The French Open, C'est Magnifique!

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The French Open C-est Magnifique!

This is Diana Nyad for KCRW, and this is The Score.

For me, tennis is the ultimate spectator sport. It-s so simple, and works so well on television. One player at the top of the screen, the other at the bottom, with only a net separating them. They move each other side to side, front and back, their courage or emotional collapse obvious on the close-ups. It-s high drama in a very intimate setting. And of all the big tournaments, the Grand Slams, my favorite is the French Open, which is under way in Paris as of this week.

I just love the red clay of Roland Garros. Wimbledon is played on grass, a fast surface. The Australian and US Open Championships are played on hard courts-very fast. The heavy servers at those three slams, on a good day, can whip 130-plus mph serves that the opponent never really sees. When Andy Roddick won his first US Open last year , several games went by in a flash of aces. 15-love, 30-love, 40-love, game. A great, whipping serve is certainly impressive. But a match largely won on aces from boron/Teflon/graphite super weapon racquets leaves me yawning.

On the clay at the French, even a lightning serve slows immediately as it bites the red dust. It-s the one surface where finesse is back in the game. The French, Spaniards and Argentines, who grow up playing clay, feather drop shots just inches over the net, shots that are basically unusable on fast courts. You get to see cat-and-mouse tennis. And conditioning counts, too. A player sprints to the net to retrieve a drop shot, sprints back to cover a high topspin lob, slides across the clay to handle deep baseline drives. It becomes a game of attrition rather than a game of winners. Just this Tuesday two Frenchmen made history in battling for 6 hours and 36 minutes. That was both entertaining and inspiring.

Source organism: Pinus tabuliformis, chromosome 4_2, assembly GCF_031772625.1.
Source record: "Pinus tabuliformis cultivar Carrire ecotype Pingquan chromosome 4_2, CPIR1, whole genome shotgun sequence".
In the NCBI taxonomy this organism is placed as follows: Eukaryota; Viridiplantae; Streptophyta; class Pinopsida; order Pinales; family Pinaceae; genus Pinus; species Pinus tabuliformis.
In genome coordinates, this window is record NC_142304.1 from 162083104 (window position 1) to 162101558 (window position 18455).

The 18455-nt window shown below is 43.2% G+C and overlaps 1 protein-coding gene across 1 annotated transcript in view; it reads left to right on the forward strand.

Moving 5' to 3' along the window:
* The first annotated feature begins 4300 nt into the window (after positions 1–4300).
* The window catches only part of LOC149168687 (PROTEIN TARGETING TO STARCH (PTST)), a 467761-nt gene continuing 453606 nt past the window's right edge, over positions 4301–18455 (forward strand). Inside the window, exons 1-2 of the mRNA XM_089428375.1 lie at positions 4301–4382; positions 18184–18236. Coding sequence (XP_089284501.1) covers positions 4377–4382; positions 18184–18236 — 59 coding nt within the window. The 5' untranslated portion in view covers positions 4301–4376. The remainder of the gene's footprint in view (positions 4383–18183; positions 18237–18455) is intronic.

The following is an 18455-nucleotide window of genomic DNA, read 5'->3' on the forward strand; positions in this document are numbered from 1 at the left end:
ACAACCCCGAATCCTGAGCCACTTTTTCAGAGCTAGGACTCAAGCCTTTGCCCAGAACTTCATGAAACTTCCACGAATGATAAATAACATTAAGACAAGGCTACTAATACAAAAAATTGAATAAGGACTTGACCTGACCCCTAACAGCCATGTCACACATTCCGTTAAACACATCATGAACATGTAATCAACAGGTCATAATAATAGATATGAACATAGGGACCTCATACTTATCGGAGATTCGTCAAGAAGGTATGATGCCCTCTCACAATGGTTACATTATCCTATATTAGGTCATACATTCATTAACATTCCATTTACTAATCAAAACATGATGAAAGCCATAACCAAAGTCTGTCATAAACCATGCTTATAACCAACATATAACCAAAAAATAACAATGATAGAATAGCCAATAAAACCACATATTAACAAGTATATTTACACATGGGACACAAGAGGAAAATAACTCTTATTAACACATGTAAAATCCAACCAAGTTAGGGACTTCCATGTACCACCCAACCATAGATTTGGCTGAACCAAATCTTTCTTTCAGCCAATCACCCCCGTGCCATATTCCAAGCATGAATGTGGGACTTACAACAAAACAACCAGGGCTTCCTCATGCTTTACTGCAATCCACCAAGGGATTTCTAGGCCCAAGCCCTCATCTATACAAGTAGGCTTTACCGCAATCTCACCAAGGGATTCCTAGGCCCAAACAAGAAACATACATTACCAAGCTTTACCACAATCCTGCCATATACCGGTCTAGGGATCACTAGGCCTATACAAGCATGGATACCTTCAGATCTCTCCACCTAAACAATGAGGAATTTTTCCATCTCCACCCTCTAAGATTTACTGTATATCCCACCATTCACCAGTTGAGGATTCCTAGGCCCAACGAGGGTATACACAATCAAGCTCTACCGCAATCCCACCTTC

I also love the crowd at the French. You think of Wimbledon as the storied old site of tennis history. And it-s true that the Wimbledon fans know their tennis. They will cue up for literally days at a time to get a chance to fill the Standing Room Only section. Tennis has been part of their culture for a couple hundred years and they appreciate a well-crafted match, even if it-s not between two superstars.

But the 19th century British game of lawn tennis actually derived from the French game started way back in the 13th century, called Real or Royal tennis. And even that came from a game even earlier called Jeu de Paume, or game of the palms when they hit a ball across a net with their hands. Tennis is deep in the French genes, and you can find the terre battue or red clay courts everywhere across the country, in private clubs and public parks, from Paris to Monte Carlo to Nice to Lyon. It-s a national pastime and you sense the passion for the game at Roland Garros. Now, at the U.S. Open, you-ll frequently find fans with binoculars who use them more to scan the gallery for movie stars than to focus on the players. But the French bring an intensity to the match at hand.

When 17-year-old Michael Chang suffered severe leg cramps in the 1989 final that he eventually won, grimacing as he played in pain, the crowd were on their feet yelling, -Bravo!- and -Allez, allez!- in appreciation of his bravery.

Back in -83, countryman Yannick Noah played his last French Open. Yannick was an artful player, but he had never won the French title. His knees gave him a lot of discomfort at the end of his career and he went down to his native Cameroon to meet with the tribal doctor who swept tiger tails back and forth across his knees. Back in Paris, Yannick made it to the final and all through the match, the French stood and waved tiger tails as they yelled their encouragement. They went ballistic when Yannick won. Many of them cried.

The French Open. Well, in a word, c-est Magnifique!

This is Diana Nyad for KCRW, and that-s The Score.



Diana Nyad